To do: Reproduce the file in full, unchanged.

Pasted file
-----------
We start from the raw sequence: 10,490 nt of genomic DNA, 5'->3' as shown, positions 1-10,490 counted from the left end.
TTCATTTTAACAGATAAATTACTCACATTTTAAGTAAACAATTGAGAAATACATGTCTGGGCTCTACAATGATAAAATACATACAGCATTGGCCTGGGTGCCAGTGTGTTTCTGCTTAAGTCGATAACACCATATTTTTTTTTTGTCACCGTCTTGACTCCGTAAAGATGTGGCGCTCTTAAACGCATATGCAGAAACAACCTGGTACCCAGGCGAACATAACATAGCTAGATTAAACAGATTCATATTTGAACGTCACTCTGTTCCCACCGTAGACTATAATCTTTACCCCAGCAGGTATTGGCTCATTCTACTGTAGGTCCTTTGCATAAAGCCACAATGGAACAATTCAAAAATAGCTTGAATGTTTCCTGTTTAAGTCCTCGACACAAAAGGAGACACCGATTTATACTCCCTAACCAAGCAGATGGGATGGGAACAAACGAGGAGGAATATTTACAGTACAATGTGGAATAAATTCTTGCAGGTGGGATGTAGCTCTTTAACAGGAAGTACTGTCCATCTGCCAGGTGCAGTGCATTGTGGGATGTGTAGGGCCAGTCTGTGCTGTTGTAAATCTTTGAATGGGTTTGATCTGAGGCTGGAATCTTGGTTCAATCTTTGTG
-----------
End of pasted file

We start from the raw sequence: 10,490 nt of genomic DNA, 5'->3' as shown, positions 1-10,490 counted from the left end.
TTCATTTTAACAGATAAATTACTCACATTTTAAGTAAACAATTGAGAAATACATGTCTGGGCTCTACAATGATAAAATACATACAGCATTGGCCTGGGTGCCAGTGTGTTTCTGCTTAAGTCGATAACACCATATTTTTTTTTTGTCACCGTCTTGACTCCGTAAAGATGTGGCGCTCTTAAACGCATATGCAGAAACAACCTGGTACCCAGGCGAACATAACATAGCTAGATTAAACAGATTCATATTTGAACGTCACTCTGTTCCCACCGTAGACTATAATCTTTACCCCAGCAGGTATTGGCTCATTCTACTGTAGGTCCTTTGCATAAAGCCACAATGGAACAATTCAAAAATAGCTTGAATGTTTCCTGTTTAAGTCCTCGACACAAAAGGAGACACCGATTTATACTCCCTAACCAAGCAGATGGGATGGGAACAAACGAGGAGGAATATTTACAGTACAATGTGGAATAAATTCTTGCAGGTGGGATGTAGCTCTTTAACAGGAAGTACTGTCCATCTGCCAGGTGCAGTGCATTGTGGGATGTGTAGGGCCAGTCTGTGCTGTTGTAAATCTTTGAATGGGTTTGATCTGAGGCTGGAATCTTGGTTCAATCTTTGTG